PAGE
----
The date was September 26, 1983. A lieutenant colonel in the Soviet Air Defence Forces sat at his command station in Serpukhov-15 as sirens blared, indicating nuclear missiles had been launched from the United States. As you may have surmised by the fact you’re reading this in 2021, no missiles were fired by either side in the Cold War that day. Credit for this goes to Stanislav Petrov, who made the judgement call that the reports were a false alarm, preventing an all-out nuclear war between the two world powers. Today, we’ll look at what caused the false alarm, and why Petrov was able to correctly surmise that what he was seeing was an illusion.
Longtime followers of [Ken Shirriff’s] work are accustomed to say asking “Where does he get such wonderful toys?”. This time around he’s laid bare the guidance computer from a Titan missile. To be specific, this is the computer that would have been found in the Titan II, an intercontinental ballistic missile that you may remember as a key part of the plot of the classic film WarGames. Yeah, those siloed nukes.
Amazingly these computers were composed of all digital logic, no centralized controller chip in this baby. That explains the need for the seven circuit boards which host a legion of logic chips, all slotting into a backplane.
But it’s not the logic that’s mind-blowing, it’s the memory. Those dark rectangles on almost every board in the image at the top of the article are impressively-dense patches of magnetic core memory. That fanout is one of two core memory modules that are found in this computer. With twelve plates per module (each hosting two bits) plus a parity bit on an additional plate, words were composed of 25-bits and the computer’s two memory modules could store a total of 16k words.
This is 1970’s tech and it’s incredible to think that when connected to the accelerometers and gyros that made up the IMU this could use dead reckoning to travel to the other side of the globe. As always, [Ken] has done an incredible job of walking through all parts of the hardware during his teardown. He even includes the contextual elements of his analysis by sharing details of this moment in history near the end of his article.
If you want to geek out a little bit more about memory storage of yore, you can get a handle on core, drum, delay lines, and more in Al Williams’ primer.
In the fall of 1957, it seemed as though the United States’ space program would never get off the ground. The USSR had launched Sputnik in October, and this cemented their place in history as the first nation in space. If that weren’t bad enough, they put Sputnik 2 into orbit a month later.
By Christmas, things looked even worse. The US had twice tried to launch Navy-designed Vanguard rockets, and both were spectacular failures. It was time to use their ace in the hole: the Redstone rocket, a direct descendant of the V-2s designed during WWII. The only problem was the propellant. It would never get the payload into orbit as-is.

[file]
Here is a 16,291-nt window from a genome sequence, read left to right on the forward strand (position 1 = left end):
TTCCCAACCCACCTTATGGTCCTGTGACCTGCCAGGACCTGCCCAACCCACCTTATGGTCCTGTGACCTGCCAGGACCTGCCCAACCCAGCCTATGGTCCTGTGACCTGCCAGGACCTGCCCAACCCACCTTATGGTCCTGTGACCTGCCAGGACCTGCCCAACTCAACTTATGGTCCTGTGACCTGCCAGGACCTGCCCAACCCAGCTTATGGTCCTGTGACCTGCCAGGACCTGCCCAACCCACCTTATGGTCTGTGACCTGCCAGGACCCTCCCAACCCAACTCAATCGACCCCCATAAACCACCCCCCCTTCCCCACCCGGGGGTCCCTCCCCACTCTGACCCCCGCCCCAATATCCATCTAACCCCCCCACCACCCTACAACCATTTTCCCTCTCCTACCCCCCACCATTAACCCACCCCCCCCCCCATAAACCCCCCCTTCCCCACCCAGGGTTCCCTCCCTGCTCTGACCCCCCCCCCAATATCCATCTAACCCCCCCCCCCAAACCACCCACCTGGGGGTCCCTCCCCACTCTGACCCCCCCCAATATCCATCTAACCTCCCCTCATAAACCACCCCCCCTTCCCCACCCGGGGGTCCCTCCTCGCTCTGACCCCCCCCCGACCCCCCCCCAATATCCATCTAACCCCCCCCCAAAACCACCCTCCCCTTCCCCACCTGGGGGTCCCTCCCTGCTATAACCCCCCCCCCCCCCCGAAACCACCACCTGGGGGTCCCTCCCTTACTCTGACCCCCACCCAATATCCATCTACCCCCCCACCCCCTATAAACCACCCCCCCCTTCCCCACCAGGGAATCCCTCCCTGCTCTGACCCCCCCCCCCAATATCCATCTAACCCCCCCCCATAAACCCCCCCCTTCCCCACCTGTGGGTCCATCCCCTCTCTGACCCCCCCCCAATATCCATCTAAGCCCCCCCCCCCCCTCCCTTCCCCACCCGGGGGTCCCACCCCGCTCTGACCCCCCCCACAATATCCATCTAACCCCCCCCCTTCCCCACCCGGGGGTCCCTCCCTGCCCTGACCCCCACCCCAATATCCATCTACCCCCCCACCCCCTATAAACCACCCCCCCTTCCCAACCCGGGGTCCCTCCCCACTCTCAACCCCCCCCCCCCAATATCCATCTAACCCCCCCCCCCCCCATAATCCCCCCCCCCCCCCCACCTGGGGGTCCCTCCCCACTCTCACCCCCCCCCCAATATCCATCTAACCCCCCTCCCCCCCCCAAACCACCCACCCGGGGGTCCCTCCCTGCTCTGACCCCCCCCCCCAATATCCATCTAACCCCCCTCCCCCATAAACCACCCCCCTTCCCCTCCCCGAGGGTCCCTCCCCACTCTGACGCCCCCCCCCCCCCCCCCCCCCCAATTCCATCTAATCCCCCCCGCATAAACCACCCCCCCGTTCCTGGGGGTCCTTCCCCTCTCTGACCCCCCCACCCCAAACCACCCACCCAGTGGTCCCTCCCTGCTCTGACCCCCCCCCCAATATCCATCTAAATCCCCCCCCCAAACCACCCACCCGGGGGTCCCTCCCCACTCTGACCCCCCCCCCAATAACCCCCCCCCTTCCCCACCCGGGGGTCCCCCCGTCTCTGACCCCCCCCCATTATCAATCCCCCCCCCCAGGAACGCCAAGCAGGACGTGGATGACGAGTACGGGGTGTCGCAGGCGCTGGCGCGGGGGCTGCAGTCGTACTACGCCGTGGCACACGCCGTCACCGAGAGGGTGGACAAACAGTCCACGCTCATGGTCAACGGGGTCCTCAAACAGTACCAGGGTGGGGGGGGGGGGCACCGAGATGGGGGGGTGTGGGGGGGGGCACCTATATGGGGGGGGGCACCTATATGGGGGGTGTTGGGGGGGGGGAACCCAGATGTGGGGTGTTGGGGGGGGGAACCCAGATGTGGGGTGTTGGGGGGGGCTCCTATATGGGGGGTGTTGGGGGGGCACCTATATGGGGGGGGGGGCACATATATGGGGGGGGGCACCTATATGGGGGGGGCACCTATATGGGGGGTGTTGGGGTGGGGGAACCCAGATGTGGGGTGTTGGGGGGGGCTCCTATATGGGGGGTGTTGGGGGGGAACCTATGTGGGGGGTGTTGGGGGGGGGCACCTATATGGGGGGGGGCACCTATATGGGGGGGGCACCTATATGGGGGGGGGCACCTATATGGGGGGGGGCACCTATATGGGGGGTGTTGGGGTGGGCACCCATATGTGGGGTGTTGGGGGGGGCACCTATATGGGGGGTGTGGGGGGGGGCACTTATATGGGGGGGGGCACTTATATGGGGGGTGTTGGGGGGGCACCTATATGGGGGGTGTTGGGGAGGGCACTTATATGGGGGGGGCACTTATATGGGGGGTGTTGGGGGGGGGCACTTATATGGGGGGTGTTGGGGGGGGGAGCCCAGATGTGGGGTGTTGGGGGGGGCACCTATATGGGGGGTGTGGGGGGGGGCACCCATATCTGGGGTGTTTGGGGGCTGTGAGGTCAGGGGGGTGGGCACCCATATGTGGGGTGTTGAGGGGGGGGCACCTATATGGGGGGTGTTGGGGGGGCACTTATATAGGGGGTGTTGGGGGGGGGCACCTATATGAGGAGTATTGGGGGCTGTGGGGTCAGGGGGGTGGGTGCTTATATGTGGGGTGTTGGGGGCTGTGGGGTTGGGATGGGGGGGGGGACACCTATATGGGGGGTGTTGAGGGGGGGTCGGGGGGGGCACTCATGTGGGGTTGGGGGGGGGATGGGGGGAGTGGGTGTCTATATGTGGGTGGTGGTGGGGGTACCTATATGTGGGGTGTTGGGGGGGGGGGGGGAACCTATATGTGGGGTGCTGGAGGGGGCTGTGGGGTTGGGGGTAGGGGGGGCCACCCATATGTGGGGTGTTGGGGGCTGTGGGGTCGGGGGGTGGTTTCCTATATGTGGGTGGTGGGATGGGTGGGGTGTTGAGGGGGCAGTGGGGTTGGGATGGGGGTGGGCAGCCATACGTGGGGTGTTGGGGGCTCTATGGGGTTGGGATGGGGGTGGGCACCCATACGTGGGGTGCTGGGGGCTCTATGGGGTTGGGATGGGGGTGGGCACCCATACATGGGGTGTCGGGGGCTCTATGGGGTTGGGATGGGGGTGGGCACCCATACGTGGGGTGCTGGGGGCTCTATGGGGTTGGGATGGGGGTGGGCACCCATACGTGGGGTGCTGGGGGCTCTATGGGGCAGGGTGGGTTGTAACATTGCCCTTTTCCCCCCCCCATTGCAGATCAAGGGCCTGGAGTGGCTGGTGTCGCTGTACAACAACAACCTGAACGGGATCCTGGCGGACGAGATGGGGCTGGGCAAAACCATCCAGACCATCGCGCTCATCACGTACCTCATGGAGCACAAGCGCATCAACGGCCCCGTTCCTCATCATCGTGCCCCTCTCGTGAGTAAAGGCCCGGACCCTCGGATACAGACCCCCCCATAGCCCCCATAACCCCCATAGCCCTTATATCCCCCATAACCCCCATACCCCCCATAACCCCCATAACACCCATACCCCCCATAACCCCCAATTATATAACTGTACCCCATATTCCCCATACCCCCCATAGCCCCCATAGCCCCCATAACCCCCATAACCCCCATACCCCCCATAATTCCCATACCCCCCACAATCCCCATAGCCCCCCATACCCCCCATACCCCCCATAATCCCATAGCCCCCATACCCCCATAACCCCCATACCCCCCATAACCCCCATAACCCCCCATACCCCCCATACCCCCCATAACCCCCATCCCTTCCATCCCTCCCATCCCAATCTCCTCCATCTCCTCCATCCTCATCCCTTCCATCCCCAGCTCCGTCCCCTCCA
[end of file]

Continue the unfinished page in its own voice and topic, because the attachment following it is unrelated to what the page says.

The US Army awarded a contract to North American Aviation (NAA) to find a propellant that would do the job. But there was a catch: it was too late to make any changes to the engine’s design, so they had to work with big limitations. Oh, and the Army needed it two days before yesterday.
The Army sent a Colonel to NAA to deliver the contract, and to personally insist that they put their very best man on the job. And they did. What the Army didn’t count on was that NAA’s best man was actually a woman with no college degree.
With the destruction of the Microsat-R reconnaissance satellite on March 27th, India became the fourth country in history to successfully hit an orbiting satellite with a surface-launched weapon. While Microsat-R was indeed a military satellite, there was no hostile intent; the spacecraft was one of India’s own, launched earlier in the year. This follows the examples of previous anti-satellite (ASAT) weapons tests performed by the United States, Russia, and China, all of which targeted domestic spacecraft.
Yet despite the long history of ASAT weapon development among space-fairing nations, India’s recent test has come under considerable scrutiny. Historically, the peak of such testing was during the 1970’s as part of the Cold War rivalry between the United States and then Soviet Union. Humanity’s utilization of space in that era was limited, and the clouds of debris created by the destruction of the target spacecraft were of limited consequence. But today, with a permanently manned outpost in low Earth orbit and rapid commercial launches, space is simply too congested to risk similar experiments. The international community has strongly condemned the recent test as irresponsible.